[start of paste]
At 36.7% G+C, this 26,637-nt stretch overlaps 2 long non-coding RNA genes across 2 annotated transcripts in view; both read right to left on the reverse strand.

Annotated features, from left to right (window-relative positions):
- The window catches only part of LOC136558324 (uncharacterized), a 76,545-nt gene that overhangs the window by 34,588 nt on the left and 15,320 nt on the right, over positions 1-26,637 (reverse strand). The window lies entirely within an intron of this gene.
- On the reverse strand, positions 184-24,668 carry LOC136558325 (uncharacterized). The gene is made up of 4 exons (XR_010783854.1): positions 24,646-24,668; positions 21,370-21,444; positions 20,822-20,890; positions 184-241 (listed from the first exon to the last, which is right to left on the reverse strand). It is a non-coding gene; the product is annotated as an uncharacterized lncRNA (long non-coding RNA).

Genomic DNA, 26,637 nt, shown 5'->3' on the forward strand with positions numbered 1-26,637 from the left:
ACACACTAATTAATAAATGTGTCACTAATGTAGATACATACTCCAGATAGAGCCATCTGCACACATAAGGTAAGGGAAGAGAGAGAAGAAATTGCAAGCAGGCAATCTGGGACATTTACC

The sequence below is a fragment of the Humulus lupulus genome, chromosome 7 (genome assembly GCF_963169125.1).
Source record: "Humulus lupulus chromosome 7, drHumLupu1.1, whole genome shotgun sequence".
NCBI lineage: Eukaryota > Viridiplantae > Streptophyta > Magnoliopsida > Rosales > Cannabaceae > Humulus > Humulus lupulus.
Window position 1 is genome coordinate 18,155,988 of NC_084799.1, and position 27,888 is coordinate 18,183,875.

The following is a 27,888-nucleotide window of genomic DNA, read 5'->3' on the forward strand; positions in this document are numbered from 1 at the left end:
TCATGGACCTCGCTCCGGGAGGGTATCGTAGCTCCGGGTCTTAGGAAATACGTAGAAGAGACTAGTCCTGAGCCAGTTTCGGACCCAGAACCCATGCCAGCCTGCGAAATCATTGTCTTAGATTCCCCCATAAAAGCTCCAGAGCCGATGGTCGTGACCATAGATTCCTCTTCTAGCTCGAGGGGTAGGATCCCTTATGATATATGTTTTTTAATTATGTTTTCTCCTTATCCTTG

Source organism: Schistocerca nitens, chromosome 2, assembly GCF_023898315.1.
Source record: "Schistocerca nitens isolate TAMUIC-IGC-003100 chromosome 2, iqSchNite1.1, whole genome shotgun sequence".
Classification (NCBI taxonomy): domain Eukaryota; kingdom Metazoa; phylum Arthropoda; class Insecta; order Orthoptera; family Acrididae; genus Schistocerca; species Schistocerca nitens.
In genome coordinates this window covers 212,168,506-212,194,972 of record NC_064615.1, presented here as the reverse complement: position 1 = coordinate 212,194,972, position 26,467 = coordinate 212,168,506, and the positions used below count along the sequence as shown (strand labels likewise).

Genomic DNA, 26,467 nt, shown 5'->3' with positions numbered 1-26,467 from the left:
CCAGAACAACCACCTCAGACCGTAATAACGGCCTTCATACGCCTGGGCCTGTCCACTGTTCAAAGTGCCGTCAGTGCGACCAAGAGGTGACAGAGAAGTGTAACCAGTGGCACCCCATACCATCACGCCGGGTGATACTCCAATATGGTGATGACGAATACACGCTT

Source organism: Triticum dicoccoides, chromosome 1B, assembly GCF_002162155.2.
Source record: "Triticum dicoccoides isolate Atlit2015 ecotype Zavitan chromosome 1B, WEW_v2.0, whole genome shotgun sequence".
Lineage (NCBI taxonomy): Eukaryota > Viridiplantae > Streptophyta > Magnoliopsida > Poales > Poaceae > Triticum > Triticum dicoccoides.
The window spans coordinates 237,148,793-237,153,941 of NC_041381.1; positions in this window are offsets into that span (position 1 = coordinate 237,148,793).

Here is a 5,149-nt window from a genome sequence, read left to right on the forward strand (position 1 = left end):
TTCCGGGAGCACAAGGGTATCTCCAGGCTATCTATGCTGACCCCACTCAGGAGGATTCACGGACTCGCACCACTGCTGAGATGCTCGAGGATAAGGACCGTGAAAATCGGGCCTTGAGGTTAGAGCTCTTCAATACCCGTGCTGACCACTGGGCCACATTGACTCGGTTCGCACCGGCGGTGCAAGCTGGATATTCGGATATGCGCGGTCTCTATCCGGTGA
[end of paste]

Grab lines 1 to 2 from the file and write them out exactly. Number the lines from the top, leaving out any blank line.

At 36.7% G+C, this 26,637-nt stretch overlaps 2 long non-coding RNA genes across 2 annotated transcripts in view; both read right to left on the reverse strand.

Annotated features, from left to right (window-relative positions):